Earth Day in the Time of Coronavirus
In case anyone has forgotten (and many long have), April 22 is Earth Day. And while the coronavirus pandemic has put a chill on this year’s worldwide 50th jubilee celebration, it hasn’t caused its demise. If anything, progressive climate change advocates have attempted to leverage the pandemic to further spread their agenda.
Days before the CARES Act was passed, dozens of environmental groups joined forces with leftist organizations to release the “Five Principles for Just Covid-19 Relief and Stimulus”. The fourth of these principles called for:
public investments to rebuild our infrastructure, replace lead pipes, expand wind and solar power, build clean and affordable public transit, weatherize our buildings, build and repair public housing, manufacture more clean energy goods, restore our wetlands and forests, expand public services that support climate resilience, and support regenerative agriculture led by family farmers. Critically, stimulus packages should include conditions for industries to implement high-road labor standards, workforce development, and reductions in climate emissions and toxic pollution.
The Five Principles were followed by the Green Stimulus, a spending package put forth by a coalition of scientists and academics to find “climate and inequality-conscious” ways to spend taxpayer dollars. While they acknowledged that, “We must focus on halting the spread of deadly illness. However, we can do all the preparatory work now to make green projects ‘shovel ready.’”
Speaker Nancy Pelosi’s miscalculation in her attempt to plant these so-called shovel ready projects into the Phase 3 stimulus is now the stuff of Beltway lore. After the New York Times put the blame squarely on the Democrats for delaying the stimulus, Pelosi made a hasty retreat, but still managed to squeeze in a few pet projects (see 90% GREAT).
These days, progressives have shifted to a new coronavirus pandemic cause: “environmental racism” — the “disproportionate impact of environmental hazards on people of color” according to Vice, a progressive online news outlet. What does environmental racism have to do with COVID-19? Vice answers its own question. “While COVID-19 can be harmful and even deadly to healthy people who contract the virus, as Fauci pointed out, those with predisposing conditions are even more likely to be put in the ICU and even die from the virus. Some of the conditions that make COVID-19 particularly dangerous, like asthma and cancer, can be caused by environmental hazards.”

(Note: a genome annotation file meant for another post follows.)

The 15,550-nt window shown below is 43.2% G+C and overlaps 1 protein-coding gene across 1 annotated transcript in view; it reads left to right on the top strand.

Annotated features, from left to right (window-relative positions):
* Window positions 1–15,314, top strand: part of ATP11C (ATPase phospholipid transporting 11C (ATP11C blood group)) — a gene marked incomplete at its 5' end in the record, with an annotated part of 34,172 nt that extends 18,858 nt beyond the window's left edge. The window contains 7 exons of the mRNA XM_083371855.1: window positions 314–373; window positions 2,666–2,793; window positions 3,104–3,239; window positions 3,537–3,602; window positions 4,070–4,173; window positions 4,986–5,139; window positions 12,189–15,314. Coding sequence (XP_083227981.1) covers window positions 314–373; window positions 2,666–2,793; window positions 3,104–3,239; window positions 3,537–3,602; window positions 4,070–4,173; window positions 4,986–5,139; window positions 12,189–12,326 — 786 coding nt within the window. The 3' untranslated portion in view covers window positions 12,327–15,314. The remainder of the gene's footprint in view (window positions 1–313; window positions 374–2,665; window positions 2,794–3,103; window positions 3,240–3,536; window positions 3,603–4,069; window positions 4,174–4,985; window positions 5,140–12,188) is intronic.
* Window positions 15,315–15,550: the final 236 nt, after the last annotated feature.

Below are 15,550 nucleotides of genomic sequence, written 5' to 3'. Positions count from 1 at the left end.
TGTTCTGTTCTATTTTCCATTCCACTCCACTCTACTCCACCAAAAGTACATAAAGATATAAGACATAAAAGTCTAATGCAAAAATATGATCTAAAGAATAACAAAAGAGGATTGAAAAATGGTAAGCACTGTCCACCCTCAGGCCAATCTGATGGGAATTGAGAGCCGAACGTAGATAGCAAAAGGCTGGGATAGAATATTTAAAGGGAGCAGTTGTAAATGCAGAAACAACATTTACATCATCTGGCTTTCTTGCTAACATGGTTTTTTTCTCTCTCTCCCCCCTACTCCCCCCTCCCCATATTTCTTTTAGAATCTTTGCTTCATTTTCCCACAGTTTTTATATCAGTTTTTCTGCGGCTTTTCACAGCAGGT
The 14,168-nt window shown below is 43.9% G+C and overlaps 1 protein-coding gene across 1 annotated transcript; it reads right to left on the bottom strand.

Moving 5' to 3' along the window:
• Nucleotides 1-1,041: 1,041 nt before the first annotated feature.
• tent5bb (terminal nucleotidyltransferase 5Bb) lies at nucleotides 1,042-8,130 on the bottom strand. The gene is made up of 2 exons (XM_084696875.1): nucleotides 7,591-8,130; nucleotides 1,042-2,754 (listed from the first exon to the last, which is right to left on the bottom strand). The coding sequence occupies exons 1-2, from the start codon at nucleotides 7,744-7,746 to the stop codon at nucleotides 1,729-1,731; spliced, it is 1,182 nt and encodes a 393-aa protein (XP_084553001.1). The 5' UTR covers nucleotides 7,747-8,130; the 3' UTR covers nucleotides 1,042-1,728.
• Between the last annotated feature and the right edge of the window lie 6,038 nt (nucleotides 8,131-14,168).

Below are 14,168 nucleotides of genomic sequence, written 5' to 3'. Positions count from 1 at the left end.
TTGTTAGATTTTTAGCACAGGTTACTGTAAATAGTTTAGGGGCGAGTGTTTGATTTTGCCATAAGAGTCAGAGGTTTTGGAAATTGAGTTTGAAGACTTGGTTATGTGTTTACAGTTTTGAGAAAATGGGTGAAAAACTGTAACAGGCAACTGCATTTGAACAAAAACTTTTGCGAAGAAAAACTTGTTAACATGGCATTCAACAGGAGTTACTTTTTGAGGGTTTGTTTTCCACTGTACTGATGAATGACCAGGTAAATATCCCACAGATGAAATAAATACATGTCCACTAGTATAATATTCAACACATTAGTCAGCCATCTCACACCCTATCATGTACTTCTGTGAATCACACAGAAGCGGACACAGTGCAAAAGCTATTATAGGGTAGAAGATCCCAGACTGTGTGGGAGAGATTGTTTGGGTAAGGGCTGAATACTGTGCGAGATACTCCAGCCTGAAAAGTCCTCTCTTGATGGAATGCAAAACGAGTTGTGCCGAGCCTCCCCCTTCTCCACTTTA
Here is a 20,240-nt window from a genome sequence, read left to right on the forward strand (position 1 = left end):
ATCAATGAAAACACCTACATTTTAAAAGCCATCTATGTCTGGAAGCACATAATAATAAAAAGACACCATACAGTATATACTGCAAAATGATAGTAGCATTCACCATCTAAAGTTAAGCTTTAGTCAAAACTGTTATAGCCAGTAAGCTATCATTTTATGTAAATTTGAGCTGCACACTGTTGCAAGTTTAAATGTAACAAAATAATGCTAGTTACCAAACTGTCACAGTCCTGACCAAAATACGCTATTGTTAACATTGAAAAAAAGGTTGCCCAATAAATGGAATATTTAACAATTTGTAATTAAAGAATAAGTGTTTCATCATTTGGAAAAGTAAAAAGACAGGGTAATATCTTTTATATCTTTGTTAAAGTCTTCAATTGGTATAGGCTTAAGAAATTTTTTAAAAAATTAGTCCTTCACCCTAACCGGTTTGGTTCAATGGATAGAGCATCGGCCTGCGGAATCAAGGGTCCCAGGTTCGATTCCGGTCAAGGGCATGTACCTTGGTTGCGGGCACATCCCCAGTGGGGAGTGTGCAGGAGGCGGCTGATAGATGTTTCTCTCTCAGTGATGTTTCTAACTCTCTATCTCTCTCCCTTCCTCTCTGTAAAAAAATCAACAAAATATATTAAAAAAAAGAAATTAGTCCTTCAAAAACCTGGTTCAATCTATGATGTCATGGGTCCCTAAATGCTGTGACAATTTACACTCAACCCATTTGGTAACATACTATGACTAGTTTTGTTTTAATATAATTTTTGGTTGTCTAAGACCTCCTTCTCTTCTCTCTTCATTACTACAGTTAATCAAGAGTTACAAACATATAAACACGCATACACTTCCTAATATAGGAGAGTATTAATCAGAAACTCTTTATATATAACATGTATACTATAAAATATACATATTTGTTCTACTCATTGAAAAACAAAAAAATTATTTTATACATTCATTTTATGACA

In fact, a more direct relationship can be traced between the impact of climate change policies and minority and poor communities. PRI’s study Legislating Energy Poverty by Dr. Wayne Winegarden examines how regulations advocated by climate change proponents have contributed to high energy costs in California, disproportionately hurting poor and minority communities.
Over the last five decades, Earth Day has morphed from a call for environmental conservation to a push for a socialist agenda. “Rather than paying homage to the distracting, counterproductive narratives concocted by progressives,” wrote Dr. Henry Miller, “we need to focus on efficiency and achievement, banishing hindrances like . . . political correctness and ‘social justice.’ We no longer have the luxury of being woke.” But with Governor Newsom’s appointment of failed presidential candidate Tom Steyer to the state’s business recovery task force, we likely have a long way to go.
Rowena Itchon is senior vice president of the Pacific Research Institute.